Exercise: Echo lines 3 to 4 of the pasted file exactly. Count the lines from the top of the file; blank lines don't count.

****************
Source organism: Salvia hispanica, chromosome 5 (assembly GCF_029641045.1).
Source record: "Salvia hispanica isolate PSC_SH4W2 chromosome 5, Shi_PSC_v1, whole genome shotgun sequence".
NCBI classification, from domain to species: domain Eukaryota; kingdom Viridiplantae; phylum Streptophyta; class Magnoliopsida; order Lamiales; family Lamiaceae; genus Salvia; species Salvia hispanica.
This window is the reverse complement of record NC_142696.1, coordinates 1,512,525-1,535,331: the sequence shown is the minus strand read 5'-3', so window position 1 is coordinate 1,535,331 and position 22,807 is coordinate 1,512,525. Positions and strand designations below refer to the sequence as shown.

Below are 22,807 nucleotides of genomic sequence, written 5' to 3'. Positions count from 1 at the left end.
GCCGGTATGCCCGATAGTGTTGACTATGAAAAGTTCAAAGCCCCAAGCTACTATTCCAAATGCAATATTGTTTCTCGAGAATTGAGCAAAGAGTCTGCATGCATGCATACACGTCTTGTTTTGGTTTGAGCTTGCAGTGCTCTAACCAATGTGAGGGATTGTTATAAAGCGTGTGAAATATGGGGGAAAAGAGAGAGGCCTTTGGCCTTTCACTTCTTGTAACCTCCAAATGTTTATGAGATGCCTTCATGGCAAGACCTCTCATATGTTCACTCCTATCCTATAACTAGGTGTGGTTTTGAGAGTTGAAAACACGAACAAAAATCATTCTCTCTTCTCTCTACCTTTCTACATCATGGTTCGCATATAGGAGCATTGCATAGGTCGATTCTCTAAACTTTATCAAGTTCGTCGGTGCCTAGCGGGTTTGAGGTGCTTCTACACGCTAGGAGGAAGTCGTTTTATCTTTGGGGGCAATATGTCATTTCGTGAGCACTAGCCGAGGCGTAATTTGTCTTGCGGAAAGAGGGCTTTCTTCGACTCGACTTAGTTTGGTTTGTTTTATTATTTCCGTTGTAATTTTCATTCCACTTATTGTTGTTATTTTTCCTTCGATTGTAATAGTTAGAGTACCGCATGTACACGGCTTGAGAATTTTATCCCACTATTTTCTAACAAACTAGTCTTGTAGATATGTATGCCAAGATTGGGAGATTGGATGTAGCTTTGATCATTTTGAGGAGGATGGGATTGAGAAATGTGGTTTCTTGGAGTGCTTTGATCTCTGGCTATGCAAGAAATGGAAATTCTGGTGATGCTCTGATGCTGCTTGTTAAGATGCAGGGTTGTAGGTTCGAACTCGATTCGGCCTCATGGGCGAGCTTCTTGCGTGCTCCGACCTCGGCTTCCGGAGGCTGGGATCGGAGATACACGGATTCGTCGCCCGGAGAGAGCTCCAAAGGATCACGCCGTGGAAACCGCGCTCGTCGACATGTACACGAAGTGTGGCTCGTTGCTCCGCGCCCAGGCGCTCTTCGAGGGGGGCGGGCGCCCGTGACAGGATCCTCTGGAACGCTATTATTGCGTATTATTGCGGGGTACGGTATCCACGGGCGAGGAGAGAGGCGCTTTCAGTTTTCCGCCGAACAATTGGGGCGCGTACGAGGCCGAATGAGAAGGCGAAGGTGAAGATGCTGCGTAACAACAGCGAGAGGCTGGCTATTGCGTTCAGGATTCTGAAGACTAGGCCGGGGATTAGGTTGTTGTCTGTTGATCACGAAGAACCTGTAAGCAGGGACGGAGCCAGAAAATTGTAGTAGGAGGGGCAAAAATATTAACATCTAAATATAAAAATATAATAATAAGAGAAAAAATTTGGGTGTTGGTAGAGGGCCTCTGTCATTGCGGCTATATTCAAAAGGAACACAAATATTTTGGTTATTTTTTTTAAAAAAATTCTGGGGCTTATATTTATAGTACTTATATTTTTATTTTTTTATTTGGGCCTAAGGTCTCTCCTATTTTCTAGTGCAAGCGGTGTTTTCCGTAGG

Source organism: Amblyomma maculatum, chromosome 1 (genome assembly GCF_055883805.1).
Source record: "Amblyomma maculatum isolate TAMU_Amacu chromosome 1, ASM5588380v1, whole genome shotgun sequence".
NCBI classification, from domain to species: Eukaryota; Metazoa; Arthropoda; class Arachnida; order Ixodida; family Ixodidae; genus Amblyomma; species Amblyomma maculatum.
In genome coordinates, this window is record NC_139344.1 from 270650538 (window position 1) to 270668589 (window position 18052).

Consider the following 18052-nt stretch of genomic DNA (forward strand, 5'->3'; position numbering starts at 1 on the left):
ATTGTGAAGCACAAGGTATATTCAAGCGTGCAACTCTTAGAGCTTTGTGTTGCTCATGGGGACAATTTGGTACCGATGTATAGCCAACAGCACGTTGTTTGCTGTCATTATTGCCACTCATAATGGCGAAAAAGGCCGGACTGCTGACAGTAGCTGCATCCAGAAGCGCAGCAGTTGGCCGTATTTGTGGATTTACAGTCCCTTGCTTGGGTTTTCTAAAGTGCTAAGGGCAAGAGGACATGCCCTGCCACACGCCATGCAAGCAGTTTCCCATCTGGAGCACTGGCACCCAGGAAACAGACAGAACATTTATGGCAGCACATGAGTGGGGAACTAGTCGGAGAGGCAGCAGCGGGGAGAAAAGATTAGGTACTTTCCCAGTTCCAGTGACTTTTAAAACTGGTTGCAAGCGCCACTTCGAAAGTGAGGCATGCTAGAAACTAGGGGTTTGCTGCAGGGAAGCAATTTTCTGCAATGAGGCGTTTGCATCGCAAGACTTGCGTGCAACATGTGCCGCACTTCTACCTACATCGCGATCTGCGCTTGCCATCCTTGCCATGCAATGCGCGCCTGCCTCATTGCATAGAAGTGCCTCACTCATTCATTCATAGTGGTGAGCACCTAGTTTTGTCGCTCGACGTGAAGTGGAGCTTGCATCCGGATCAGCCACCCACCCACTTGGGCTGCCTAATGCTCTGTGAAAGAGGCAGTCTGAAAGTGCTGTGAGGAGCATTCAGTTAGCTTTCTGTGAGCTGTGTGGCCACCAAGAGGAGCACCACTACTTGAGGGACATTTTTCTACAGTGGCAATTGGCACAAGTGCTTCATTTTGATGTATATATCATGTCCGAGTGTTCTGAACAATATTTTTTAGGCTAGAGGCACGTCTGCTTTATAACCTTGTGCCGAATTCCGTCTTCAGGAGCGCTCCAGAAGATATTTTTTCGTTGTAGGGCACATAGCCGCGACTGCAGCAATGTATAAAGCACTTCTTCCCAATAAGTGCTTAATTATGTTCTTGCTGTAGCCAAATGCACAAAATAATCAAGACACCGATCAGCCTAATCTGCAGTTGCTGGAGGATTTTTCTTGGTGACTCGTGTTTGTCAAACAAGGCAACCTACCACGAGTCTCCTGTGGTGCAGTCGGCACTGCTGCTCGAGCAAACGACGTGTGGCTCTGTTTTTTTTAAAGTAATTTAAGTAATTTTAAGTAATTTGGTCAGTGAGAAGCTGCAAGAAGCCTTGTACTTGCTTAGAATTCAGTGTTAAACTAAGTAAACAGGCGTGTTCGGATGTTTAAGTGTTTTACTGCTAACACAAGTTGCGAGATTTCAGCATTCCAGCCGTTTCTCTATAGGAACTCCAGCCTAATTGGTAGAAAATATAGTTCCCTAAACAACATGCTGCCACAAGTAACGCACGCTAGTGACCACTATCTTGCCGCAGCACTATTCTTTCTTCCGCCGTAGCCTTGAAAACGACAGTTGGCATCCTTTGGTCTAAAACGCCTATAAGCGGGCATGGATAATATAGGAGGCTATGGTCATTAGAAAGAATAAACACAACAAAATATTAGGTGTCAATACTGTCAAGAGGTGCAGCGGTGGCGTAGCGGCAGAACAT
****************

NCBI classification, from domain to species: domain Eukaryota; kingdom Viridiplantae; phylum Streptophyta; class Magnoliopsida; order Lamiales; family Lamiaceae; genus Salvia; species Salvia hispanica.
This window is the reverse complement of record NC_142696.1, coordinates 1,512,525-1,535,331: the sequence shown is the minus strand read 5'-3', so window position 1 is coordinate 1,535,331 and position 22,807 is coordinate 1,512,525. Positions and strand designations below refer to the sequence as shown.